John Kavanagh obviously had a plan when he took over the reins at Te Kairanga in 2012, and It didn't take him long to find his feet. He's now strapped on the track shoes and is going for gold each vintage, capping a run of consecutive wins at the Decanter World Wine Awards with the ultimate accolade - Best in Show for his 2017 John Martin Pinot Noir.
You can take wine awards with a pinch of salt, many do, but at the end of the day, coming out on top in a list of thousands of wines, scrutinised by some of the world's top MWs is no mean feat (only 0.3% of wines entered were awarded Best in Show). What's more remarkable is that this was achieved in a tricky vintage, and this is where John's accomplishments become really telling. Tasting John’s wines at Regional Wines was proof that wine making skill and ability only count for so much in Martinborough and that it is having the prowess and experience to work with the vintage and think on one’s feet that makes the difference.
Demonstrating this, the tasting finished with a vertical of the John Martin Pinot Noir 2017,’16 and ‘15 which were strikingly different wines. The ‘17 aromatic and savoury, linear and precise compared to the warm, friendly embrace of the ‘16 with its exquisite typicity, and the ‘15 a gruntier wine with lip-smacking concentration. Three different wines that you'd love to have in the cellar for different occasions, if life were so kind. And of course, these were surprisingly different vintages. 2015 a vintage of two halves that resulted in super low yields, ‘16 a dry and warm benevolent El Niño year and 17 cool and wet. To aim at the same wine for each of these vintages would of course be madness - and yet it takes real winemaking courage to let the fruit sing without hiding it behind an orchestra of new oak and high extraction, and this is what John has done.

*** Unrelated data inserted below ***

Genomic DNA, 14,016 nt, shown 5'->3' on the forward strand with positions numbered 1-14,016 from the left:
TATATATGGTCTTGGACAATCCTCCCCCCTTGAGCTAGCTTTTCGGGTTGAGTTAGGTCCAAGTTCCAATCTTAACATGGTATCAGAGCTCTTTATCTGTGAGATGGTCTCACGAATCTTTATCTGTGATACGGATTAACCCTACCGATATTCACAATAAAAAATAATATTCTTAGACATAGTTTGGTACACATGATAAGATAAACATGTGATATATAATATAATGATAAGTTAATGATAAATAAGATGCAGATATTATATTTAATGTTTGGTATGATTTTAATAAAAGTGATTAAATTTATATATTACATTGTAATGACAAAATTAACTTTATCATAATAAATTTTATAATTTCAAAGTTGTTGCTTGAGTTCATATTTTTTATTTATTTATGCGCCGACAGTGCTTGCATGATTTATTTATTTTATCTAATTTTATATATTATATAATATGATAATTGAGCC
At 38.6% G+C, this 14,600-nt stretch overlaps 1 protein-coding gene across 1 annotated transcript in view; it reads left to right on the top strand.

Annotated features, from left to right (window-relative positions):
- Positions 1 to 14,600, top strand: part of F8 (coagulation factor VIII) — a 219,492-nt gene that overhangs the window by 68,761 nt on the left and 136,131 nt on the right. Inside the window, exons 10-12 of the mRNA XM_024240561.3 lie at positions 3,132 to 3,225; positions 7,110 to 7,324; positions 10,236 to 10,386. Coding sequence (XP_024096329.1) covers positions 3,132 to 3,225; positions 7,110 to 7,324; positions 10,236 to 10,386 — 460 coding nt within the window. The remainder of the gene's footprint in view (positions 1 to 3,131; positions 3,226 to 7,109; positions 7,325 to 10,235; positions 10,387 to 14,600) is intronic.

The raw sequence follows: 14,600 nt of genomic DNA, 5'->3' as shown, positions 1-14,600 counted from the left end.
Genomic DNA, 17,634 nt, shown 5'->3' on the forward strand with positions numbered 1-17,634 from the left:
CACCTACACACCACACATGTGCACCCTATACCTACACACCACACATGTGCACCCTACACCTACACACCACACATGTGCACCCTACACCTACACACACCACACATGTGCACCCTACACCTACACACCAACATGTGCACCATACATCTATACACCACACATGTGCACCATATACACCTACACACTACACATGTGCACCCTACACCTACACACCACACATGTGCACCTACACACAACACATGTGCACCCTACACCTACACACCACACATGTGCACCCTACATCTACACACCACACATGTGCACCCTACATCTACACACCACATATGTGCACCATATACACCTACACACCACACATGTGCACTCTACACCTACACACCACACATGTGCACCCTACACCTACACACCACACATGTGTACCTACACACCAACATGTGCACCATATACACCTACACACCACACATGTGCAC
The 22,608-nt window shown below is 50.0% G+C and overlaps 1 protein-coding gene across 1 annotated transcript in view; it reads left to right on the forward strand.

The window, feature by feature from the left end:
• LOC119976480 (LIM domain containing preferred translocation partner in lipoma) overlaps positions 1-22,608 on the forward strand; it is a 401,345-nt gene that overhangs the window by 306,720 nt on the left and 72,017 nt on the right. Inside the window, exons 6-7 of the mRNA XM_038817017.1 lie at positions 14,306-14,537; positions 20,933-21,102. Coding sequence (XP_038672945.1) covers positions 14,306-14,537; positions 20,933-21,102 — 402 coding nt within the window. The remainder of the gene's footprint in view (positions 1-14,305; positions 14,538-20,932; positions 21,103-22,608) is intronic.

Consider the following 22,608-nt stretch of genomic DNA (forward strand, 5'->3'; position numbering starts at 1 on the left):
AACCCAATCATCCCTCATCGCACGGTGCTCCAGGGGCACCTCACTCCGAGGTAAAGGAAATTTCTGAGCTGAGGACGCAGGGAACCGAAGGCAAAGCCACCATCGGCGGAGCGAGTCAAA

The new lease of life at TK is exciting and bodes well for Martinborough in general and the recent accolades will help to put the region back on the world wine map - something it thoroughly deserves. TK’s future certainly looks bright too, with a high percentage of the oh so special Abel Pinot clone, some sexy and diverse sites on the Martinborough Terrace, Longbush Valley and Ruakokoputuna Valley - and with John at the helm.
That said, the wine industry is without a doubt fickle. You’re only ever as good as your last vintage, and to rest on one’s laurels is certainly foolhardy; in many ways Te Kairanga’s recent history prior to John’s arrival is proof of this. 2019 looks set to be a stunner, so it will be fascinating to see what John comes up with, and of course, the expectation for more trophies will be high. But John won’t be fazed by this, he doesn’t seem the sort to get flustered and will have his sights set firmly on the future, after all, he’s been in the game long enough now to know that wine making is a marathon and not a sprint.
Click here to purchase Te Kairanga wines from Regional Wines.